They took the man I’d fought away in an ambulance. I watched the lights flash while standing on the sidewalk where we’d fought.
I walked away from the house, barely able to see the stars in the sky thanks to all the trees. The streetlights didn’t help either.
Not paying any attention to my surroundings, I thought about the last hour’s work. If I took what I’d done at all seriously, I ought to be turning myself in.
Crimes committed? Breaking into Magnus’ house, tapping his phone lines, bugging his house, and hurting some guy who had threatened me (but who, to be honest, had no real way to hurt me).
Crimes prevented/criminals caught? None to speak of so far.
Amusingly, Isaac Lim, the only law enforcement official I knew, had simply told me “good job” and called in a crew to confiscate the evidence I wanted.
Whatever had prompted Dad’s rant about how corrosive being a hero could become, he had a point. I’d just been given positive reinforcement for breaking into somebody’s house on a hunch. It made me wonder how far I could go before they tried to reel me in. On the other hand, the FBI had to have a policy against allowing teenage supers to do anything they wanted.
I was probably overthinking things as usual.
An annoyed voice shook me out of my ruminations. “So you’re just going to leave?”
In front of me a man-shaped cloak appeared, transparent at first, but slowly becoming more solid. Once the cloak became opaque, I realized I could see the hint of a face in the shadow of the hood.
“Dark Cloak?” I asked. He fit the description I’d read on Double V’s website. Dark Cloak was one of Chicago’s independent heroes. From what I remembered, he specialized in gang activity, but he hadn’t been doing very much in the past two years.
His voice told me something Double V hadn’t, however. He sounded my age, maybe a little older.
Ignoring me, he continued, “Whatever they’ve said, they don’t really give a damn about you. If something happens and you stop, they’ll move on to the next guy.”
“I’m sorry,” I said, “I followed less than half of that.”
“They’re using you. What’s to follow?”
I started to say something, but stopped. Being used wasn’t a worry, and Isaac hadn’t promised me anything besides assistance… I was more worried about becoming dependent on the FBI for things we could be doing ourselves.
“Don’t believe me?” he said. “I worked with them for years and then they told me to quit. I can’t say they didn’t have reasons for that, but I’m back now and they still aren't talking to me. Where’s the gratitude? I gave them Death Mask when I was just sixteen and I'm better than I was then.”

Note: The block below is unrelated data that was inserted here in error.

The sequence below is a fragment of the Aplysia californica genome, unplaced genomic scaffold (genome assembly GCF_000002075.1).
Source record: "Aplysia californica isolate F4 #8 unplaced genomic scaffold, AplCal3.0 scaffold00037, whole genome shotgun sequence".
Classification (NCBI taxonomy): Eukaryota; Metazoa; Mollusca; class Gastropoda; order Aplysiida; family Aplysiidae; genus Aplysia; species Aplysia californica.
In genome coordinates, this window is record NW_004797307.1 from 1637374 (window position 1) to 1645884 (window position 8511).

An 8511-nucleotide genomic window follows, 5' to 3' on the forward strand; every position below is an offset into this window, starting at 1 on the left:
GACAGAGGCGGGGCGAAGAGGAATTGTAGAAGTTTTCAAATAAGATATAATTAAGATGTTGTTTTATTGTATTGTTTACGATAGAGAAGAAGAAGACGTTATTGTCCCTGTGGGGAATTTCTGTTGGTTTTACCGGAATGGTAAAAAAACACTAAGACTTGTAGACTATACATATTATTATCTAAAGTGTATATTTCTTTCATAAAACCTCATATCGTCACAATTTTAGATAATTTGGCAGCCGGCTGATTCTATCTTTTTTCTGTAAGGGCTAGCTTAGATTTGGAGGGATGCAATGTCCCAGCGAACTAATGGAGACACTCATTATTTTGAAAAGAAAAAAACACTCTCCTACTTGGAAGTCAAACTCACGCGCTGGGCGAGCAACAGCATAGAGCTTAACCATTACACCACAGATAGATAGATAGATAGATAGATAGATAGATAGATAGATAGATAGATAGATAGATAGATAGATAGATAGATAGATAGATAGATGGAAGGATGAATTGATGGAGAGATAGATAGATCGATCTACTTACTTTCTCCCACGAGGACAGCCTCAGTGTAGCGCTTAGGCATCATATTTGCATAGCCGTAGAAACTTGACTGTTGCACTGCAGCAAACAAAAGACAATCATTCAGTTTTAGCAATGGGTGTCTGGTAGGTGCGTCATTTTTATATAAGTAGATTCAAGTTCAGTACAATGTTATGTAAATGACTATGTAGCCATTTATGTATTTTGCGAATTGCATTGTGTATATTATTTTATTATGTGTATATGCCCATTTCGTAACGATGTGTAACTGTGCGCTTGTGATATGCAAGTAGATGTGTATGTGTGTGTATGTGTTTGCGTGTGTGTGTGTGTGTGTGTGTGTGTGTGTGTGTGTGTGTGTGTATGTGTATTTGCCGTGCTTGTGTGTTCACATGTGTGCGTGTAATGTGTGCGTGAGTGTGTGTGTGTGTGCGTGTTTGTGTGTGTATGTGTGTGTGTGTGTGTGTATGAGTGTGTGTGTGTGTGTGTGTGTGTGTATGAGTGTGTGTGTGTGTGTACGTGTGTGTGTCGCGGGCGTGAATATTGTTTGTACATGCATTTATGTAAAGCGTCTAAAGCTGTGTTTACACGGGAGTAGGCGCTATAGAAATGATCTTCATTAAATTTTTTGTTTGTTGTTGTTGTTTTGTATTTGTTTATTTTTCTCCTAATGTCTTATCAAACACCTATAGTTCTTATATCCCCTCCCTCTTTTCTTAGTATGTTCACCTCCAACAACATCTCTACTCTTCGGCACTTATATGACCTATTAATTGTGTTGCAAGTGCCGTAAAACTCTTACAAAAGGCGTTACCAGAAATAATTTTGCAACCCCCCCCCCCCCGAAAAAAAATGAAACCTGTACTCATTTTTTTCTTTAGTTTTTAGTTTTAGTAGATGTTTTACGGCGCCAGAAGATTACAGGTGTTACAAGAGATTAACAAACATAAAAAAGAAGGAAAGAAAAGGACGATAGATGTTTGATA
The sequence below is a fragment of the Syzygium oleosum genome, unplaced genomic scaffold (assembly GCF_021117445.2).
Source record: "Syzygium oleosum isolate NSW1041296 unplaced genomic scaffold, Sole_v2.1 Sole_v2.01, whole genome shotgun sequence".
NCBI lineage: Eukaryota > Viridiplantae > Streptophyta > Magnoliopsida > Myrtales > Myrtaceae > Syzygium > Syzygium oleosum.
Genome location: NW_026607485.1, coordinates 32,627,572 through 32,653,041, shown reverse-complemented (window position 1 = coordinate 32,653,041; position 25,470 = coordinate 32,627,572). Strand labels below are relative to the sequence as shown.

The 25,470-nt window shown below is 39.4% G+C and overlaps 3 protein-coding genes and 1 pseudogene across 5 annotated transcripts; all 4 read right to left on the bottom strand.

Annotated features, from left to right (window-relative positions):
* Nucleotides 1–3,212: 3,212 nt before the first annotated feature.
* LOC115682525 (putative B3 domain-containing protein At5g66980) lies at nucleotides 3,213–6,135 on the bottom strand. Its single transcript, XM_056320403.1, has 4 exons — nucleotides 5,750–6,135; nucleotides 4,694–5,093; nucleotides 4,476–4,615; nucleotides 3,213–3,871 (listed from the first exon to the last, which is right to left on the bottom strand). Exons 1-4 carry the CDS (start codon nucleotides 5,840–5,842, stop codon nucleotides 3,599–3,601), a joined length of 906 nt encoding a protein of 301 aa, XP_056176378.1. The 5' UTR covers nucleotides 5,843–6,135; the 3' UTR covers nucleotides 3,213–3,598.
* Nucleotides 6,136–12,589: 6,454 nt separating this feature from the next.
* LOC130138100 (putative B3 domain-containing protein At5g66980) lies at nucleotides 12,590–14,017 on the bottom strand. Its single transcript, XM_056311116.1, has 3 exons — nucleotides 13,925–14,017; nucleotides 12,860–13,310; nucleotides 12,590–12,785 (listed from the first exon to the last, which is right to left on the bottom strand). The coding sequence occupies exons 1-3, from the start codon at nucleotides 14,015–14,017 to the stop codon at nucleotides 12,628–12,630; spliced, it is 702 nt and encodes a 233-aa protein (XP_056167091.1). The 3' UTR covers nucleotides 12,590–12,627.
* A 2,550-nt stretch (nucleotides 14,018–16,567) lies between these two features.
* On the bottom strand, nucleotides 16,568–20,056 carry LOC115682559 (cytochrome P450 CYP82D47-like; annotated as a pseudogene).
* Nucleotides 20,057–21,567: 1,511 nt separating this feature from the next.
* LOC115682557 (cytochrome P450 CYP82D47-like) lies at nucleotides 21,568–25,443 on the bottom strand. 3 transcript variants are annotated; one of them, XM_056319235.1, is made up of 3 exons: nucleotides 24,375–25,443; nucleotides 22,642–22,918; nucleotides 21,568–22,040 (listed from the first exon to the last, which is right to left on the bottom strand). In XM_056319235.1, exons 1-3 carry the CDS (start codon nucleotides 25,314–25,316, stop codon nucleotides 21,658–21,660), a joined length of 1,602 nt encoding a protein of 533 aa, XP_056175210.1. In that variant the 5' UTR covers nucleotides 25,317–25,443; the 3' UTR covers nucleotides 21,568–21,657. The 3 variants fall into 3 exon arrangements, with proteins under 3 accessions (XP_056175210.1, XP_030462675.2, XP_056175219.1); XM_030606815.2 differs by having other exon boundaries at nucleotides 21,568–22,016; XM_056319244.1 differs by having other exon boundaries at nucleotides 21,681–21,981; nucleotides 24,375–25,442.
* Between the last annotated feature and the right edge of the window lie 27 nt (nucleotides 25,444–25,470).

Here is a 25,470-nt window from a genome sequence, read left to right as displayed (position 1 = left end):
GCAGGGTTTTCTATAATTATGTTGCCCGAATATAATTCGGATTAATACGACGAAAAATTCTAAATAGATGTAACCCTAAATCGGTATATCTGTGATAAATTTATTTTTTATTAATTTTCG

“I remember Death Mask,” I said.
It had been a big deal at three years ago. National news. I remembered seeing him on Late Night with David Letterman. Or was it Jay Leno?
“Well,” I said, “I probably ought to go. Got to get back home before my parents miss me, you know.”
He seemed to stiffen, but then made a small step toward me. “Don’t believe me then,” he said.
“It’s not about belief,” I said. “I just don’t think we’re in the same situation.”
Then I shot myself into the night sky.
Flying home toward Grand Lake across Lake Michigan, I wondered if he’d been the client Dad had talked about.
For a moment, I wished I’d thought of it earlier, but decided it wouldn’t have made a difference. I couldn’t mention my dad without blowing my own secret identity, and he probably wouldn’t have taken the more general question, “Have you ever seen a psychologist?” particularly well.
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Bio: Jim Zoetewey grew up in Holland, Michigan, near where L Frank Baum wrote The Wizard of Oz and other books in that series. Admittedly, Baum moved away more than sixty years before Jim was even born, but it's still kind of cool. Jim didn't attain his goal of never leaving school, but did prolong his stay as long as possible. He majored in religion and sociology at Hope College, gaining enough credits to obtain minors in ancient civilizations and creative writing—had he thought to submit applications to the relevant departments. He attended Western Theological Seminary for two years. He followed that up by getting a masters degree in sociology at Western Michigan University. Once out of school, he took up the most logical occupation for someone with his educational background: web developer and technical support. Simultaneously, he finished all but three credits of a masters in Information Systems, a degree that's actually relevant to his field. He's still not done. In the meantime, he's been writing stories about superheroes and posting them online at http://legionofnothing.com. He's still not sure whether that was a good idea, but continues to do it anyway. He's also not sure why he's writing this in the third person, but he's never seen an author bio written in first person and doesn't want to rock the boat.